This 6.4 ounce 3.25 inch long piece of shrapnel was dug out of the starboard side of the torpedo shack of USS BAILEY by Stan Hogshead (Ensign) upon BAILEY made port at Dutch Harbor about four and a half days after the 26 March 1943 Battle of the Komandorski Islands. Delivered by the Imperial Japanese Navy this souvenir of the battle is a piece of a near miss by one of the 8” Japanese shells that rained down around BAILEY during the torpedo run she made that day. A multitude of near misses did substantial damage to her starboard side including warping the plates below the waterline from about frame 60 to 100, punching a hole into the #1 engine room around frame 80 causing flooding and ultimately shutting it down, and spraying the BAILEY amidships with a liberal quantity of shrapnel of all sizes. The number of shell splashes around the BAILEY from the concentrated fire of the Japanese cruisers spawned the metaphors “like rain” and “like a waterfall” from some who witnessed it.

BAILEY got within 9500 yards of the Japanese cruisers before launching her five 21" torpedoes. At point blank range for 8” navel guns one shell penetrated the BAILEY’S starboard side around frame 62 traversed a flat trajectory toward the port side exploding in the Galley (A-108L) just above the Plotting Room (A-206-3C) killing 5 and wounding 6. Of the three DesRon 14 destroyers making the torpedo run, USS BAILEY DD-492, USS COUGHLAN DD-606, and USS MONAGHAN DD-354, BAILEY was the only one to get close enough to launch her torpedoes. To the astonishment of those who saw it, the numerically superior Japanese forces turned away from this attack. A parting 8” shell hit the fantail of BAILEY at such a shallow angle that it only managed to gouge the deck before coming to a rest by Gun Mount #4, members of the topside crew simply rolled the unexploded shell over the side.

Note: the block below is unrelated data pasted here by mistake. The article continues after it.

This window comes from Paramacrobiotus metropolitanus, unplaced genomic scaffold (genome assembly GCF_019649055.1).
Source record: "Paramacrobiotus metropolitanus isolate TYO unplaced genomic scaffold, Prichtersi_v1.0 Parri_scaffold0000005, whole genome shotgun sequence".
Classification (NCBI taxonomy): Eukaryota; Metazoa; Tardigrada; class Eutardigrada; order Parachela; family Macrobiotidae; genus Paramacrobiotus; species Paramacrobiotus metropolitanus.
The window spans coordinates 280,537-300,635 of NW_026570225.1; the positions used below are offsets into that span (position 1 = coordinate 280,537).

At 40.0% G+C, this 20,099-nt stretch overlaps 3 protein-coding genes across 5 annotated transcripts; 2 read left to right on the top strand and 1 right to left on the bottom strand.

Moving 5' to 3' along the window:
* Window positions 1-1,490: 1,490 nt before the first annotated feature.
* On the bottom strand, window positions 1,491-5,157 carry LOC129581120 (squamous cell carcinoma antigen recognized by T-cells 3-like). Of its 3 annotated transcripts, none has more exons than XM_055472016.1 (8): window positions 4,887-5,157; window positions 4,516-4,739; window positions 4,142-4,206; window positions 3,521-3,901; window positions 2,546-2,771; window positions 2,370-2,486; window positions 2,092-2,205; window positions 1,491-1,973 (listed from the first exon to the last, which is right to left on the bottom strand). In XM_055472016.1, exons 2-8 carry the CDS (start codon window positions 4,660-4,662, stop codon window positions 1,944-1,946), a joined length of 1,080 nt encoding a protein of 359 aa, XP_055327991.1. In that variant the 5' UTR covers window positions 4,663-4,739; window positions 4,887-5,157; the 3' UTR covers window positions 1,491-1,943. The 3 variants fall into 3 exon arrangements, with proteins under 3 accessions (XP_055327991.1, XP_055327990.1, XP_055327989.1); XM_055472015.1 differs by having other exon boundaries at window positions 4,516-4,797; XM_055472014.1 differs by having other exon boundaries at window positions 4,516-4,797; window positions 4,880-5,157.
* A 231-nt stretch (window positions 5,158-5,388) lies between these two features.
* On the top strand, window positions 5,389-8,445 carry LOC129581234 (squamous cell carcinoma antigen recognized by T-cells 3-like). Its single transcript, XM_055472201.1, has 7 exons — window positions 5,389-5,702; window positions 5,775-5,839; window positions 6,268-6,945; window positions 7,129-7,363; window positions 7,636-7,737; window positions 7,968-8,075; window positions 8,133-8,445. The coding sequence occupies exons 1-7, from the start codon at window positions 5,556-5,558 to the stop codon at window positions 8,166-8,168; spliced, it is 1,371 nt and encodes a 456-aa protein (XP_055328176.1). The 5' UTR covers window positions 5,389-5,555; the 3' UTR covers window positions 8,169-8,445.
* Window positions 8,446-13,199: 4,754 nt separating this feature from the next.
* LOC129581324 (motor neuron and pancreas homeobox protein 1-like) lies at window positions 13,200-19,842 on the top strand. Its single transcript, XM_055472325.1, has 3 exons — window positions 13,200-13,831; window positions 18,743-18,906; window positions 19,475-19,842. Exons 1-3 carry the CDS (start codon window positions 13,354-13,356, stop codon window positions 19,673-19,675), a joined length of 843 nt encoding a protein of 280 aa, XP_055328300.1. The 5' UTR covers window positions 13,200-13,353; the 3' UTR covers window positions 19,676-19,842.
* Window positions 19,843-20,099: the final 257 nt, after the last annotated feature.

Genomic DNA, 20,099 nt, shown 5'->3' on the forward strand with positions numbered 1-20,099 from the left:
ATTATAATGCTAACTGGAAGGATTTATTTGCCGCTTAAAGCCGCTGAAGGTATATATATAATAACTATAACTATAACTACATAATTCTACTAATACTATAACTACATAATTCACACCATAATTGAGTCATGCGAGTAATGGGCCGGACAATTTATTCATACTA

In the United States Navel Historical Record The Battle of the Komandorski Islands is seen as the last all gun battle in United States navel history, at almost four hours in length it is also one of the longest. Stan's shrapnel is a a tangible representation of what the ship and crew experienced at Komandorski.